7. Access to services like healthcare will be much more convenient than in your home country, as a good international school will provide you with private health insurance as part of their benefits package. This means that you’ll be able to attend probate hospitals and be treated on the day, as opposed to the long wait you may endure if imprisoned in your native country’s national health service.

Disadvantages of teaching abroad

  1. If you can’t speak the local language, and you don’t have a friend or partner who does, then this can make life difficult. However, a good school will provide full support with this (one of my friend’s used to bring his Thai mail into school so that the office staff could translate it for him). Also, you see this as a positive challenge – learning a new language is fun!
  2. You’ll probably have to teach a far greater number of ESL students than you would in your native country. This places extra demands on you in terms of differentiation and making the pace of the lesson match the ability of each student. You may have to speak more clearly and slowly.
  3. The parents of international school students are fee-paying, and therefore they (rightly) have very high expectations. Read my blog post on working with parents for more about this, and don’t forget that whilst teaching abroad you’re not on holiday, and you’ll be expected to do an excellent job.
  4. Some international schools are very results-driven, and some teachers find the pressure of this to be very overwhelming. However, you should see this as an opportunity to really stretch yourself and gain valuable teaching experience at the same time.

My time in Thailand has been filled with happiness and lots of challenge. I wouldn’t change my life one bit, and I never regret leaving the UK all those years ago to teach overseas. It was the best decision I ever made.

Me and my wife. Happily married in Bangkok.

Think Before You Click ‘Send’: How E-mails are Secretly Destroying Teaching Careers

All character names contained in this article are fictional

Wayward e-mails are secretly destroying careers
Wayward e-mails are secretly destroying careers
Sending and receiving e-mails has now become an obligatory duty for teachers, especially in big institutions. A form tutor asks you for feedback about a particular student, so you e-mail your reply. The deputy head asks for any items for tomorrow’s meeting agenda, and those people that have issues they wish to raise type their responses and click ‘Send’. You have a problem opening a file on a school computer, so you send a quick message to the ICT technician. You e-mail parents. The list goes on and on.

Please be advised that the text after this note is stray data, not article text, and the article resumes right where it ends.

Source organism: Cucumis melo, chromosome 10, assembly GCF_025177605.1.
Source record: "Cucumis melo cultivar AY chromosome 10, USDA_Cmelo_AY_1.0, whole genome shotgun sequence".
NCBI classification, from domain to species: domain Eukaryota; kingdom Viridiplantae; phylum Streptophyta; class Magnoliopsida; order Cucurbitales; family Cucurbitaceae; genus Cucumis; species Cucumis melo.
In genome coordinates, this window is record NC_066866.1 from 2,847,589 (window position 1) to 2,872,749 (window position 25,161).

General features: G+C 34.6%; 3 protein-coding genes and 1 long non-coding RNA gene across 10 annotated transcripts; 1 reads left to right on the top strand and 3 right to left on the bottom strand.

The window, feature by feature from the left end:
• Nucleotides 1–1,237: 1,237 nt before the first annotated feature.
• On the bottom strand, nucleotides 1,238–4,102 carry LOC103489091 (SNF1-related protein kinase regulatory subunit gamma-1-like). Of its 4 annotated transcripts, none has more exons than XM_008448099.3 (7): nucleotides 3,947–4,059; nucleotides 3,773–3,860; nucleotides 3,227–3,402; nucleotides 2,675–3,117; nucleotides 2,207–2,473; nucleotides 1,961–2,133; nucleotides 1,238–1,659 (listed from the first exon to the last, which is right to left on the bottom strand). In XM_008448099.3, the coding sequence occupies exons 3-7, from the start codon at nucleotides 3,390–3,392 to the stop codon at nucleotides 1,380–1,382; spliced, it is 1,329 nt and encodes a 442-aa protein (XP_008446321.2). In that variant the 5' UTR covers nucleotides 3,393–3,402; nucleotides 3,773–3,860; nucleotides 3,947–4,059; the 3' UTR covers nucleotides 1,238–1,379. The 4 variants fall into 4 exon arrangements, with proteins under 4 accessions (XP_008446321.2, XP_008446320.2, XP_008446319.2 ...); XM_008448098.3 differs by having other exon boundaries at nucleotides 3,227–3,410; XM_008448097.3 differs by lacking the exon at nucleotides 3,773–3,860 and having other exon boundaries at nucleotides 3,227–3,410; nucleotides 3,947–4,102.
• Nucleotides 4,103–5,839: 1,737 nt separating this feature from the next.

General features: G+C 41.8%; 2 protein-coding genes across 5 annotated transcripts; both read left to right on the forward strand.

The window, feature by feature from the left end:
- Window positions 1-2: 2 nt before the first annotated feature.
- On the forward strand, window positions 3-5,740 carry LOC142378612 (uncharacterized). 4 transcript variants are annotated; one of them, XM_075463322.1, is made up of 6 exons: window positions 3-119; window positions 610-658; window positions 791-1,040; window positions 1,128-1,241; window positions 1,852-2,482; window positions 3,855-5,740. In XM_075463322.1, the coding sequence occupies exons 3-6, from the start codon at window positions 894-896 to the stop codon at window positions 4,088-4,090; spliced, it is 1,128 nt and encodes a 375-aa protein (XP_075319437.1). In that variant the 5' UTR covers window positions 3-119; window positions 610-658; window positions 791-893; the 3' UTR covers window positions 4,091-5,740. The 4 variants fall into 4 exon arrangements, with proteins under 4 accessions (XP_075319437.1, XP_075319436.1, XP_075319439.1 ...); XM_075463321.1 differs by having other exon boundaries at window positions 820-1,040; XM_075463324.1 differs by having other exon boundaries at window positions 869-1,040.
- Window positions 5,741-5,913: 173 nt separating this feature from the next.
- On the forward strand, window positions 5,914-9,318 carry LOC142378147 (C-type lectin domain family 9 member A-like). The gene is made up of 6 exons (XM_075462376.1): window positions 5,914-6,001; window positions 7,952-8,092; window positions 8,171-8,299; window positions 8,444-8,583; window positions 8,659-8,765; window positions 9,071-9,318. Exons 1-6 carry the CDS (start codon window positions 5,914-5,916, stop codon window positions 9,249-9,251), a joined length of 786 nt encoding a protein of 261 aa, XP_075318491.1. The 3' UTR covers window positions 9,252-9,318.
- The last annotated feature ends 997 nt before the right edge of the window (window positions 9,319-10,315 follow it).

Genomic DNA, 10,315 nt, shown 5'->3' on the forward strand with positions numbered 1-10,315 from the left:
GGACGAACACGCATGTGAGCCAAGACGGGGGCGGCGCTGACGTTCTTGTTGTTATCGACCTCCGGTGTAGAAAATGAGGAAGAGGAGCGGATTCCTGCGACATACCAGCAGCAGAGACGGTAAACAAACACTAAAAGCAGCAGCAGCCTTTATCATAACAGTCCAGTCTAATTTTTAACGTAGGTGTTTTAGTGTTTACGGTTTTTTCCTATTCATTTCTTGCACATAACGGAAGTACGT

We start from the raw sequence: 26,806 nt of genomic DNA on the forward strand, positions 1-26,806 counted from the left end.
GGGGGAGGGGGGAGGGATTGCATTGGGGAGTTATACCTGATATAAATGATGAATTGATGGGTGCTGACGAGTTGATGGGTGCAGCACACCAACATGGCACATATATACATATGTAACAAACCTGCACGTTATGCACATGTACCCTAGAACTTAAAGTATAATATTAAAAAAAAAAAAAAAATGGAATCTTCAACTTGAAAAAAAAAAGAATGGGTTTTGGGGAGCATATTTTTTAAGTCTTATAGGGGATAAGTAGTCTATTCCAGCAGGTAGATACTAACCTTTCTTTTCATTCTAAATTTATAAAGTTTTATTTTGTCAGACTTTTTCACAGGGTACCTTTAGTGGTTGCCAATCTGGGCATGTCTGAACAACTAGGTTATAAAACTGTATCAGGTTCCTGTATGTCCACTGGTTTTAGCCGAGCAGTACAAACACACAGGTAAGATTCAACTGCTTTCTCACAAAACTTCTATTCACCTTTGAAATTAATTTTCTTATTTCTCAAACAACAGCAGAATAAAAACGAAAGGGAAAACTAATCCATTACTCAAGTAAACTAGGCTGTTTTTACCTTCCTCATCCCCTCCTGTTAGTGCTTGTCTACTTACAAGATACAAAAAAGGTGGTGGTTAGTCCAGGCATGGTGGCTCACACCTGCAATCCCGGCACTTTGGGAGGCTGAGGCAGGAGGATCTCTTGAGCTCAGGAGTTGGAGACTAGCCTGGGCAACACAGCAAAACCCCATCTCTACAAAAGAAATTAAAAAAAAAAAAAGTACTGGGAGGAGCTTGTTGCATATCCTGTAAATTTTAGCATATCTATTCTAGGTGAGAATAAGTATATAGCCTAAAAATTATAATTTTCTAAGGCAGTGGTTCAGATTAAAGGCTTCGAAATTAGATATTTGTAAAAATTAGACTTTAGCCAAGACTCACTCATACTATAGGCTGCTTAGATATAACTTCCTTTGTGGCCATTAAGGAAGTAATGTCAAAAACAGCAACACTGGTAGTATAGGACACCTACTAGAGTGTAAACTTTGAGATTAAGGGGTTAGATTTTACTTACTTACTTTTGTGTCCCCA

As teachers, we are spending more time sat down in front of computers than ever before. E-mails allow us to communicate important items quickly and efficiently, and this ‘convenience’ is being improved upon year after year as smart phones and smart watches increasingly utilize novel systems to make dealing with e-mails an easy and fun task. All of this has made e-mailing become a ‘mechanical’ part of one’s working day, where little thought is needed to deliver a quick message.  What most people don’t consider, however, is that e-mails are secretly destroying the careers of teachers, along with everything else they’ve worked for.

Charlene was annoyed. She had been slaving away for the past two terms getting her ‘A’ – Level Chemistry students ready for their final exams. She had lead after school revision clubs, printed reams of past-exam papers and resources, spent hours after school planning and setting up practical activities and had spent many a late night updating her school’s VLE with a myriad of resources for these senior, pre-university students. She felt that she had gone above and beyond the call of duty, and when term three came along and her students were on study leave, she planned to use her gained time to prepare resources for the next academic year.

Knowing that Charlene now had a considerable amount of free time, her head of department, Francis, thought it would be a good idea for her to help the other science teachers alleviate some their workload. She asked Charlene to take on one of her colleague’s Key Stage 3 classes for that term, and she asked her to help assess some of the end-of-year tests for the students in classes that she didn’t teach.